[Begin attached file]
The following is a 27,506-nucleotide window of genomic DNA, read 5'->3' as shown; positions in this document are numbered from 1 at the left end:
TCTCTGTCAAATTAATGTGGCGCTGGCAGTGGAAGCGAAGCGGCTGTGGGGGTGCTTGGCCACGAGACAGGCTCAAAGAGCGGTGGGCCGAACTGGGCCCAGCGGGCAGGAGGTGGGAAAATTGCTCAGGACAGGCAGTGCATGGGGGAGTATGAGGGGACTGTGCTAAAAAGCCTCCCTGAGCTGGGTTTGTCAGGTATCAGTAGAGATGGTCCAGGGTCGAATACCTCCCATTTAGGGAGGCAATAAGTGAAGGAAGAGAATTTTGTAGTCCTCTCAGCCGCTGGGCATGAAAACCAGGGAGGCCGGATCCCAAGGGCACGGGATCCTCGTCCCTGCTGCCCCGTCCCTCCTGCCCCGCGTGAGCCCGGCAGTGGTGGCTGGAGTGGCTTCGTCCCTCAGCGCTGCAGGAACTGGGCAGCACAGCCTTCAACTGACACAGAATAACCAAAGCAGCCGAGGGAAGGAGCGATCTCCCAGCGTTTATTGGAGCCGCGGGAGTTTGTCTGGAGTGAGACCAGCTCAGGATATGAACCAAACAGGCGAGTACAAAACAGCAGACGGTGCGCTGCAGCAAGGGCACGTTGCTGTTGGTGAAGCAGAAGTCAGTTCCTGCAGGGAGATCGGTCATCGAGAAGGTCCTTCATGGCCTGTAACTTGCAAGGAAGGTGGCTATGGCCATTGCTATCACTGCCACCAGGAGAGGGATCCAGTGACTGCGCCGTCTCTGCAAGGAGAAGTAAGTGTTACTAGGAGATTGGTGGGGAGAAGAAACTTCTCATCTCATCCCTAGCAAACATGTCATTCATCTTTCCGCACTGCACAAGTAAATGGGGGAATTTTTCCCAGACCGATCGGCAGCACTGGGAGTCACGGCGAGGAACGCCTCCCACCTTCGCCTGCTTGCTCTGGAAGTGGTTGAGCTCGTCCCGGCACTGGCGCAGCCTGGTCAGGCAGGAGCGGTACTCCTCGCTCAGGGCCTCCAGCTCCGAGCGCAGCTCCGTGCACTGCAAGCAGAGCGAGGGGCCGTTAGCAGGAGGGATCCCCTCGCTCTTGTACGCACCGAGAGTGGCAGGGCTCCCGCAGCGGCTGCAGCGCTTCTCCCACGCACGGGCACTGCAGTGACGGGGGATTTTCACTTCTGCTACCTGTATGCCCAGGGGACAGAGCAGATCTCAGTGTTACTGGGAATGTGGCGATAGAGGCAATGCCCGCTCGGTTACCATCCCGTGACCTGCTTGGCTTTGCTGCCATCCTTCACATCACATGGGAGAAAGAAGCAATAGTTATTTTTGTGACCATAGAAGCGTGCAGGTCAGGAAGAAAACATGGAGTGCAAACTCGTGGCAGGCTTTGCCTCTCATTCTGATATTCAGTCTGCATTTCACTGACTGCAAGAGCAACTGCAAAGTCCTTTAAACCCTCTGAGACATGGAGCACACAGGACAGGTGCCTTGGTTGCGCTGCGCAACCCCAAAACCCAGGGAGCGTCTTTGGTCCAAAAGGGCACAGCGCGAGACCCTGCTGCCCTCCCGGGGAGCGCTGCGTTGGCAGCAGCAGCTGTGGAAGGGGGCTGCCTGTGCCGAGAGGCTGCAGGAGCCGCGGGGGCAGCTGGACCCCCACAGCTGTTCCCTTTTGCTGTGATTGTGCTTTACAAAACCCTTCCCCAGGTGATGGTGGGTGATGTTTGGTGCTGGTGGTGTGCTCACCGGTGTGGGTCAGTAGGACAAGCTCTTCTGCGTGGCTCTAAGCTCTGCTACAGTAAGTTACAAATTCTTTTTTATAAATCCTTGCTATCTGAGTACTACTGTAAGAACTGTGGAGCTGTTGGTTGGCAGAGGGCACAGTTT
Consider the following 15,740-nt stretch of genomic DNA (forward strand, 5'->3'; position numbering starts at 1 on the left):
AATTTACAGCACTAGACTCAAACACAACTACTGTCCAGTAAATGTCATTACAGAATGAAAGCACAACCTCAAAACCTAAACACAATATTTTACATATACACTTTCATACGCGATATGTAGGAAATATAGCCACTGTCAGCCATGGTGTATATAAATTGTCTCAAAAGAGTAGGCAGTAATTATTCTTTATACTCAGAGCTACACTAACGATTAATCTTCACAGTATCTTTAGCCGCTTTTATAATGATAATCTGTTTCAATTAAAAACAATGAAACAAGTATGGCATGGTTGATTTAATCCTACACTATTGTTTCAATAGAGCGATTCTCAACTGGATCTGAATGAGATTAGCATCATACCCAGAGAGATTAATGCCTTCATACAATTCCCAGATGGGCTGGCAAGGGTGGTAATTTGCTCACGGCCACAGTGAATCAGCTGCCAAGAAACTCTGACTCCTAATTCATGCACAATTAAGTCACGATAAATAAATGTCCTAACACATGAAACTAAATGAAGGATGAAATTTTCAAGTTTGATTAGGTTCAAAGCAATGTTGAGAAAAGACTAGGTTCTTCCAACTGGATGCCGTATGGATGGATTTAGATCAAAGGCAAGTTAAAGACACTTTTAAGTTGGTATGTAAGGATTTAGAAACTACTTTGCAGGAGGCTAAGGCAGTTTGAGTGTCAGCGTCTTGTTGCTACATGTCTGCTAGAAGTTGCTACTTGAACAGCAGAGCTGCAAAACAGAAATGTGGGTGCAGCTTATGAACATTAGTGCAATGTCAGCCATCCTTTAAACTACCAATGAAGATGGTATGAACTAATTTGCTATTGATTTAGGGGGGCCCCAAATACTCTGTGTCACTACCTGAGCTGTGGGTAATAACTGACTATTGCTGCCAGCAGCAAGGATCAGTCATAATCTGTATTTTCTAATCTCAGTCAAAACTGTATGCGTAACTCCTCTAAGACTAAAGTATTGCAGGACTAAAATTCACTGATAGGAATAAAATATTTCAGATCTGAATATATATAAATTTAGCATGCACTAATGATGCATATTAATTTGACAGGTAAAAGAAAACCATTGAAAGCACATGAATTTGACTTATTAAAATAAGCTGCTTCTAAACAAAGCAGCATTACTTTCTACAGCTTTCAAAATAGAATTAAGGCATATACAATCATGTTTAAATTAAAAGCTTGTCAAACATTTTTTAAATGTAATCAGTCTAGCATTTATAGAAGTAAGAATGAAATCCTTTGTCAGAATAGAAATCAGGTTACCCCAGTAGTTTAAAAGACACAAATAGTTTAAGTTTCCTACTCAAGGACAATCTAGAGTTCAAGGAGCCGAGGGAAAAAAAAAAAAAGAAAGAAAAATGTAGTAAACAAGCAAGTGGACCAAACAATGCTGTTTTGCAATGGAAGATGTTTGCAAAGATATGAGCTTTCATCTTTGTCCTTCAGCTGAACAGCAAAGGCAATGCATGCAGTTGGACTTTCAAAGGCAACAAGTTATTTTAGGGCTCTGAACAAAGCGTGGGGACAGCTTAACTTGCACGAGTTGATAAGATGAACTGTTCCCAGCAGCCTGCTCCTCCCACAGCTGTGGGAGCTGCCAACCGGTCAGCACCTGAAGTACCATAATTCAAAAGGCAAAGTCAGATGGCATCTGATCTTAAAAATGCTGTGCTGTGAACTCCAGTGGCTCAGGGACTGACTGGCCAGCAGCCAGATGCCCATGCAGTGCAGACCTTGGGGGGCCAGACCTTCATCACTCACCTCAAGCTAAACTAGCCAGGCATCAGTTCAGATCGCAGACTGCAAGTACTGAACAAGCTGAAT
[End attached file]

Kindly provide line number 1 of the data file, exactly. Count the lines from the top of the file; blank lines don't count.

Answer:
The following is a 27,506-nucleotide window of genomic DNA, read 5'->3' as shown; positions in this document are numbered from 1 at the left end: